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The Lost World: Marcel Delgado

MARCEL DELGADO
THE MAN WHO MADE MONSTERS



Delgado working on models
for King Kong.


Compare and Contrast

Nowhere is the inspiration Marcel Delgado found in Charles R. Knight's paintings more clear than with his model of the Agathaumus. First is Knight's painting, followed by Delgado's model... Almost an exact replica!



Charles R. Knight Gallery

Given the significance of Knight's paintings on The Lost World, it is worth taking a look at some of his paintings in this thumbnail gallery. For more on Knight, visit The World of Charles R. Knight.








In his famous short features for the Thomas Edison company and in The Ghost of Slumber Mountain, Willis O'Brien's dinosaur models were built largely out of clay and cloth on wooden armatures. Also, while O'Bie attempted to stay truer to science with Ghost, they were for the most part fantasy creations. When hired to undertake animation work on The Lost World, he realized that what he had been doing up to that point was inadequate for a motion picture spectacular such as this. Furthermore, the sheer number of models required was too ambitious for him to accomplish alone.

The solution to this dilema would come in the person of Marcel Delgado. At the Otis Arts Institute, O'Bie met a young grocery clerk and student assistant who was aspiring to become a sculptor. Delgado picked up the scultping bug by watching and learning from a master church statue sculptor from his native La Parrita, Mexico. His family moved to California during the Mexican Revolution, where Delgado ultimately landed in the art school.

Delgado recalls O'Bie's pursuit of his talents:

Mr. O'Brien took and interest in my work and one night he asked me, 'would you like to work in motion pictures?' I told him I would not because I wanted to be an artist and didn't want to lose any time. Every time he saw me he asked again and offered me $75 a week to come to work for him. I always said no, and I really know why; I was only making $18 a week but I guess I felt secure. One friday he asked me to lay off work and visit the motion picture studio. OBie left a pass at the gate and when I went in OBie met me and took me to his little shop. There was a 'phone, some cameras and pictures all around. 'How do you like your studio?' he asked. 'It's yours if you want it.' It was a twenty-year-old boy's dream! So I signed up and worked for the next couple of years building dinosaurs for The Lost World.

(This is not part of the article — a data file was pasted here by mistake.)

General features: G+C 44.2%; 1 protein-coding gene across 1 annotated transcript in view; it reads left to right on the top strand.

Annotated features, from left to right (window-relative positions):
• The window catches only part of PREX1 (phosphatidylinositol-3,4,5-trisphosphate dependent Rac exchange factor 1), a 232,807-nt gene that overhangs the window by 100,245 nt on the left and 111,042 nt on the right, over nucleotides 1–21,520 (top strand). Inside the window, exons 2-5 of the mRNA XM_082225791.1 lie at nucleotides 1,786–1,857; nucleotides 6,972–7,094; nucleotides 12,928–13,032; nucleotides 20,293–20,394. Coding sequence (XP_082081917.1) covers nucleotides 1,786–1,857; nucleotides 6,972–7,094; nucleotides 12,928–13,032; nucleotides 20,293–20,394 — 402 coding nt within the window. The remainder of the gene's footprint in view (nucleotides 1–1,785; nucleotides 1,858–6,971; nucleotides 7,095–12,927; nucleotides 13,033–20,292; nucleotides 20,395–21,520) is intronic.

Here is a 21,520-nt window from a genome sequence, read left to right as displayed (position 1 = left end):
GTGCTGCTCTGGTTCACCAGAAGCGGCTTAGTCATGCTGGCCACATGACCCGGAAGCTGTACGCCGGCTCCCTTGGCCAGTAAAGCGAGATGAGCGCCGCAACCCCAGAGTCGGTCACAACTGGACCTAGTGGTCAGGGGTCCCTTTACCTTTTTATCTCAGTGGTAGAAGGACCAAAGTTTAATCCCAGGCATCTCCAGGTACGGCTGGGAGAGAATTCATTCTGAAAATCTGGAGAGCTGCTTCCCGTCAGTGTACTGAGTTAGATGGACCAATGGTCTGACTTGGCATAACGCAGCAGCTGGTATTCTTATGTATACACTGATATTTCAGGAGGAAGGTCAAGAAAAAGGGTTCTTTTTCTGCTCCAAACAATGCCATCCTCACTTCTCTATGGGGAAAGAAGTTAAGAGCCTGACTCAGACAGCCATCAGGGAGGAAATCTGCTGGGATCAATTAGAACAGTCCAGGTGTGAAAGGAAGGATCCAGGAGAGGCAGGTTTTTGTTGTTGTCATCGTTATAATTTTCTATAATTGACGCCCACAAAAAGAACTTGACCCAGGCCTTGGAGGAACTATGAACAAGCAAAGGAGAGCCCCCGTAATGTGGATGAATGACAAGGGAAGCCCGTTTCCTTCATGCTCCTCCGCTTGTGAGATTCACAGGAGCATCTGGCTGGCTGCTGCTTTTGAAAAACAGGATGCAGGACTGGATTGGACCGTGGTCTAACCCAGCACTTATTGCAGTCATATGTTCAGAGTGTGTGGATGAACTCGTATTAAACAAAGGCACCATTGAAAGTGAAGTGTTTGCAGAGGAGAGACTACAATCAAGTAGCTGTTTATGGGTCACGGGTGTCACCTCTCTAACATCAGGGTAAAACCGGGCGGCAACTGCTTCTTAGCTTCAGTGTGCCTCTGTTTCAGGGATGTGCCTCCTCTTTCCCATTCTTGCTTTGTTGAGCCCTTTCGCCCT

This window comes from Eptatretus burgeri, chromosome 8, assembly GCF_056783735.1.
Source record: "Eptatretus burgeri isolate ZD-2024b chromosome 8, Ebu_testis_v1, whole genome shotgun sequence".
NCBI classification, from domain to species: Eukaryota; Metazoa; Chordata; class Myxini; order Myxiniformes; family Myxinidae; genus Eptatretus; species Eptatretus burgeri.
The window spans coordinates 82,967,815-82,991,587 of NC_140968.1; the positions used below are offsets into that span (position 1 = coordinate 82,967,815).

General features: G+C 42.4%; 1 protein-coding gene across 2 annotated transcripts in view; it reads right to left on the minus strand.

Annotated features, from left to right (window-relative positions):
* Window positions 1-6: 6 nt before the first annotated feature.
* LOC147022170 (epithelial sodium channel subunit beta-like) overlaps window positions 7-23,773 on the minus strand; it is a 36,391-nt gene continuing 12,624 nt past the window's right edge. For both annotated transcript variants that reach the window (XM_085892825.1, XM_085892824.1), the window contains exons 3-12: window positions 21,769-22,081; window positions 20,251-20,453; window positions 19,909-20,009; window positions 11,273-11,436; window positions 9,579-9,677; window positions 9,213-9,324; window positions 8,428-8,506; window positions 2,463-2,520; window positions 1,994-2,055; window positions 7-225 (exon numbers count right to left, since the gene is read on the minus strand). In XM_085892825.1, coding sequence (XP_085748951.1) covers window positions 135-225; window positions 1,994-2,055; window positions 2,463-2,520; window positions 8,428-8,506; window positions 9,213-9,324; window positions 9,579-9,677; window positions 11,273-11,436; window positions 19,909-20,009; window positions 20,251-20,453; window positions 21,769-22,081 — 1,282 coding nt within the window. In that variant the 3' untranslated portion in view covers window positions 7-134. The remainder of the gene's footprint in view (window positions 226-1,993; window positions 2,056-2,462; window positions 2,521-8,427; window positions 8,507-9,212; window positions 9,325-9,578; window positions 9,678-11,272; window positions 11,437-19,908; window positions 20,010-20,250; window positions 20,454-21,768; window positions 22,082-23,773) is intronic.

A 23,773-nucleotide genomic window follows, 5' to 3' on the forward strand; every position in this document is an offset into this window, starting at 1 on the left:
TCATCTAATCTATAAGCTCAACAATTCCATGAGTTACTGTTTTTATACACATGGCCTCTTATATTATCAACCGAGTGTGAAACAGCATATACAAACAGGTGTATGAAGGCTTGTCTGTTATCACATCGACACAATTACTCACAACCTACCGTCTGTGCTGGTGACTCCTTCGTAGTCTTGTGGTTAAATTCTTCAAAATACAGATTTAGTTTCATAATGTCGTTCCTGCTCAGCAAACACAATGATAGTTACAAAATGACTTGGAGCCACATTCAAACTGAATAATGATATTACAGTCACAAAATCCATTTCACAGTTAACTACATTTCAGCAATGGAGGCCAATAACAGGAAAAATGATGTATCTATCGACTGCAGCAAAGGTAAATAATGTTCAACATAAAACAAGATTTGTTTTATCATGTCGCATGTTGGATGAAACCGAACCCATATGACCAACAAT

Promotional still photo.

For inspiration, Delgado went to the paintings of Charles R. Knight, the father of modern palaeontological restoration who worked out of the American Museum of Natural History. By virtue of this relationship with the palaeontologists of his time, Knight's paintings were as accurate as science could make them at the time, and this worked it's way into The Lost World. Delgado's models, 49 or 50 in total, were exact three-dimensional representations of Knight's paintings, and inherited their accuracy. The dinosaurs of The Lost World remain to this day the most accurate ever seen in a movie based on what science knew at the time.

The models Delgado crafted were carried by ball-and-socket dural armatures, upon which foam musculature and detailed latex skins were applied. Many of them included an air bladder for breathing effects.

After The Lost World, Delgado was relegated to the prop department of First National Pictures until it was bought up by Warner Brothers. Moving to Fox, he built miniatures and props until O'Bie called upon him once again. This time it would be to work on one of the classic science fiction films of all time, King Kong.

After Kong, Delgado would stay with O'Bie, working on Son of Kong, The Last Days of Pompeii, Mighty Joe Young, Citizen Kane, and It's a Mad Mad Mad Mad World. Delgado would also do miniature work for War of the Worlds and Disney's 20,000 Leagues Under the Sea. He would pass away on November 26th, 1976.


Promotional still photo.

Review by Cory Gross.

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